And That Happened: Thursday’s scores and highlights

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Yankees 7, White Sox 2: Gosh, I just don’t know how the Yankees are gonna compete with the rotation in such bad shape. I mean, really, it’s dire (Ivan Nova 7.2 IP, 6 H, 1 ER 10K).

Phillies 3, Giants 0: Cliff Lee tosses a seven hit shutout. Microcosm game: both teams can pitch, the Giants have no offense anymore, and thus comparisons between this series and the 2010 NLCS are not exactly apt. Seven straight for the Phillies.

Rangers 5, Tigers 2: The Rangers put at least a temporary halt to their current skid behind a strong outing from Alexi Ogando. Brad Penny — who seems to only pitch in day games — got lit up again.

Cardinals 7, Marlins 4: Single, double and a homer for Albert Pujols and — thanks to Edwin Jackson totally wearing that game on Wednesday afternoon — the Cards were able to trot out seven pitchers to keep the Feesh at bay. Like I’ve always said: that Tony La Russa is a genius.

Indians 7, Red Sox 3: Justin Masterson outpitches new hire Erik Bedard. At least by a little. Same number of runs allowed in one more inning for Masterson. The bullpens were the difference, with Andrew Miller giving up two runs on four hits while walking two in two and two-thirds. Carlos Santana went 3-for-4 with three RBI and Kosuke Fukudome had three hits.

Rays 7, Blue Jays 6: An exciting twelve inning affair. Desmond Jennings hit a solo homer in the 10th to tie it up at four. Then Robinson Chirinos tied it in the 11th with a pinch-hit single and won it with a two-out single in the 12th.

Cubs 7, Pirates 6: Things were relatively under control for the Pirates until the eighth, but then four Pirates relievers managed to allow three Cubs runs, turning a 6-4 Pirates lead unto a 7-6 deficit, which proved to be the final score.

Royals 9, Orioles 4: Before the season, every time I was asked about the Orioles’ chances, I’d say something about how that young rotation needs to come around.  Guess what? They never did, and a nightmare season continues.

Angels 7, Twins 1: Dan Haren took a shutout into the eighth and Mark Trumbo drove in four. Home run number 598 for Jim Thome.

Rockies 6, Nationals 3: Esmil Rogers slid into Ubaldo Jimenez’s slot in the rotation and things went just fine (5.2 IP, 7 H. 1 ER).  A homer for Tulowitzki.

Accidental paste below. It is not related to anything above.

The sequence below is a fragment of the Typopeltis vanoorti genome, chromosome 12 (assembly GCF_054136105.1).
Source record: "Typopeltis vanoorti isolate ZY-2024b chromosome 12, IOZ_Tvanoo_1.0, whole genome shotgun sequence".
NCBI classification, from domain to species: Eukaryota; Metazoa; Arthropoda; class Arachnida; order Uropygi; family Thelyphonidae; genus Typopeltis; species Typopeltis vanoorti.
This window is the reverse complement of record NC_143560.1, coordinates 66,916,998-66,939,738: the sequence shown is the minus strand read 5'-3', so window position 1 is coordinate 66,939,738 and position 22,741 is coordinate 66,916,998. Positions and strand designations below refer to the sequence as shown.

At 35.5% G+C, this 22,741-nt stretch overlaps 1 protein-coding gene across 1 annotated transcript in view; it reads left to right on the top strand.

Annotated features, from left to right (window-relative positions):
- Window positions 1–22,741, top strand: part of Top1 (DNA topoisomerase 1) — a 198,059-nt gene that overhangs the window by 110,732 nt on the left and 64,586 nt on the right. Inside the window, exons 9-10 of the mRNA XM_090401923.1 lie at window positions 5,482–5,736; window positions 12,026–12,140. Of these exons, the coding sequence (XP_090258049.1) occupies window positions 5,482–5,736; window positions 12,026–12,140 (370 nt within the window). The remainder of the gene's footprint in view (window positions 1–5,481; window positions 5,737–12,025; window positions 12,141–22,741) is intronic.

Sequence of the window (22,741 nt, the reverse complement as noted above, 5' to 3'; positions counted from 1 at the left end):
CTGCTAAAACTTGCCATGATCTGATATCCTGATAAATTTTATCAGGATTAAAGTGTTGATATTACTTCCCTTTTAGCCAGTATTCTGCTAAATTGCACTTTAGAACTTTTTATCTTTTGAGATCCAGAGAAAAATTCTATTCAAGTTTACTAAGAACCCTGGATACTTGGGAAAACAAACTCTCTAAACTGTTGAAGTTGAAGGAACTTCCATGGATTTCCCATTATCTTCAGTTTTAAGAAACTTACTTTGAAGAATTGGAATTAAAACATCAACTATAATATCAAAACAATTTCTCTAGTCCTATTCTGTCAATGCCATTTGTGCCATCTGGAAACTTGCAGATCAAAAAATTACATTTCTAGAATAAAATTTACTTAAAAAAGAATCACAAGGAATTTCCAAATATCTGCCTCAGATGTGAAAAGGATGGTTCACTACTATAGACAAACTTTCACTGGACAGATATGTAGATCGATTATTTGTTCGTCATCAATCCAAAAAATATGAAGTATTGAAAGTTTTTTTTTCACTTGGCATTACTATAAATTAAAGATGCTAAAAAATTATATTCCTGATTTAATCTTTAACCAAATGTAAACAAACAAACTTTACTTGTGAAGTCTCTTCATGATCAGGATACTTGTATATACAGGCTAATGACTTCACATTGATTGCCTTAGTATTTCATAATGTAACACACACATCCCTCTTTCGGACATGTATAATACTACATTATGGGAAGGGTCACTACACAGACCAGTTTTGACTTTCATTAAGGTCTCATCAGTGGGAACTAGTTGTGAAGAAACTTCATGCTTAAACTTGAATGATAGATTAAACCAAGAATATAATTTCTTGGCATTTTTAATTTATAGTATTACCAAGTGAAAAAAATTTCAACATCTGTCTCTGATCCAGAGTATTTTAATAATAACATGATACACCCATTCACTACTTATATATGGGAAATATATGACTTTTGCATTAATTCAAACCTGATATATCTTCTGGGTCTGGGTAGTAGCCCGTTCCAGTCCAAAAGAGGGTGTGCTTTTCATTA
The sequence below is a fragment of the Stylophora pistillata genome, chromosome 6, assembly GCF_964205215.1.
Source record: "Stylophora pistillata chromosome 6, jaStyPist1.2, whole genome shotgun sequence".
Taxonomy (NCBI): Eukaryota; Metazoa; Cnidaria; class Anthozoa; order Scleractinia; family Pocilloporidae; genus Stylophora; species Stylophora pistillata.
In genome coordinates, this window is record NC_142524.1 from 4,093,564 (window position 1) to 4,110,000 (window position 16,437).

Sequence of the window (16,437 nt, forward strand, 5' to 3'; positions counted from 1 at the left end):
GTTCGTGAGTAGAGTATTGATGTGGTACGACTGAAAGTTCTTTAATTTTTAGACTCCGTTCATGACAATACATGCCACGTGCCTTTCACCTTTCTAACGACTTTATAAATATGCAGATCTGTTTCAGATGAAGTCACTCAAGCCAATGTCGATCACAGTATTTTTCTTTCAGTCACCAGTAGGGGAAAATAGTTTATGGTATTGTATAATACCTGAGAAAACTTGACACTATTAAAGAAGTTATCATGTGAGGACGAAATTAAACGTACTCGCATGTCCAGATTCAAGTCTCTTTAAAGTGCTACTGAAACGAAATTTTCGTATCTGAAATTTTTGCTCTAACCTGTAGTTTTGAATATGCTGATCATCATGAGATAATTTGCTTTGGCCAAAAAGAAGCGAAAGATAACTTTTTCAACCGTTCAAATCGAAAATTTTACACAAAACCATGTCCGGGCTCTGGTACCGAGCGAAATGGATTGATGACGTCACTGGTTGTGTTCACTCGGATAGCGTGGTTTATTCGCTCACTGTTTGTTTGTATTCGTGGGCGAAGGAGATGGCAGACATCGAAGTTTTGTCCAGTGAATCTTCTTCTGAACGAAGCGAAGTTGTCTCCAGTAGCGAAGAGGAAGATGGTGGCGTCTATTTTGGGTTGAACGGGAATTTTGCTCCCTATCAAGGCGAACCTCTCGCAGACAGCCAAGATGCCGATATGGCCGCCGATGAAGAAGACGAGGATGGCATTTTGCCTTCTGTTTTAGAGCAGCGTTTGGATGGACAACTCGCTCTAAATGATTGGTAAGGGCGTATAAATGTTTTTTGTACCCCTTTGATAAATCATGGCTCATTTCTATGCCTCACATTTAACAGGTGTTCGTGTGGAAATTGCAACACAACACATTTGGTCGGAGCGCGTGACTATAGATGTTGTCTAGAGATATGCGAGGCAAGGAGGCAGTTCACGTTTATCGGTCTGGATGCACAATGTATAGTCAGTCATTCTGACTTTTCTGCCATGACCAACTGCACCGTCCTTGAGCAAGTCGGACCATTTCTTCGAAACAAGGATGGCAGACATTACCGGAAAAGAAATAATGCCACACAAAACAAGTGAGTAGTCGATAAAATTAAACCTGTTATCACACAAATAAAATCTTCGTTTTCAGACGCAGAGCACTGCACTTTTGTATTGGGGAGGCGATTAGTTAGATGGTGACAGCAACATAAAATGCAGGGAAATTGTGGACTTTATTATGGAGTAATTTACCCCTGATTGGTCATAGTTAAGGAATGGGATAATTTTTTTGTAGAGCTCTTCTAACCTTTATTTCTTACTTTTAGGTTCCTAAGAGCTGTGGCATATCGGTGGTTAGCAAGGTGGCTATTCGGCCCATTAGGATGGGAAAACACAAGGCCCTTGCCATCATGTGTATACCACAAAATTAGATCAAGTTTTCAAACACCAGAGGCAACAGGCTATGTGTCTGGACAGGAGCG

Victor Martinez played his final major league game on Saturday

Victor Martinez
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After 16 years in the majors, longtime Tigers DH Victor Martinez capped his career with one final start at Comerica Park. Although there are seven games remaining in the club’s regular season schedule, Martinez said he felt he owed it to the fans to record his final at-bat at home. He’ll still cheer the rest of the team on from the dugout when they hit the road for their last six-game stretch on Monday, though he’s not expected to slot into the lineup at any point during their back-to-back away series against the Twins and Brewers.

In order to commemorate the occasion, the Tigers arranged a pregame ceremony to celebrate the veteran infielder’s seven years with the team, during which they presented him with Topps baseball cards, a recliner, a pair of boots, and a saddle, among other honors. Martinez also put in a special request to play first base, a position he hadn’t manned in over two years.

The 39-year-old didn’t waste a single minute of his final start in the majors. He deftly handled an inning-ending out in the top of the first, then laced a rare infield single to short in his first and final at-bat of the afternoon, beating the throw to first and advancing Nicholas Castellanos to second base in order to set up the Tigers’ first run: a two-out RBI single from Niko Goodrum that brought Castellanos home to score.

“I think that at-bat was the perfect at-bat to describe my career,” Martinez told reporters after the Tigers wrapped a 5-4 win over the Royals. “I had to sweat it out. I had to sweat it out the whole way. I had to grind it. That was my whole career.”

Following the hit — and the standing ovation that greeted it — the switch-hitter was promptly replaced by pinch-runner Ronny Rodriguez, who subbed in at second base in the top of the second while Goodrum shifted from second to first base. Taking Saturday’s performance into account, Martinez polished off his big league career with a lifetime .295/.359/.455 batting line, 423 doubles, 246 home runs, 1,178 RBI, and 28.4 fWAR across 1,973 games and three separate stints for the Indians, Red Sox, and Tigers. His accomplishments at the plate have been decorated with five All-Star nominations, two Silver Slugger Awards, and the designated hitter-exclusive Edgar Martinez Award following a career-best campaign in 2014.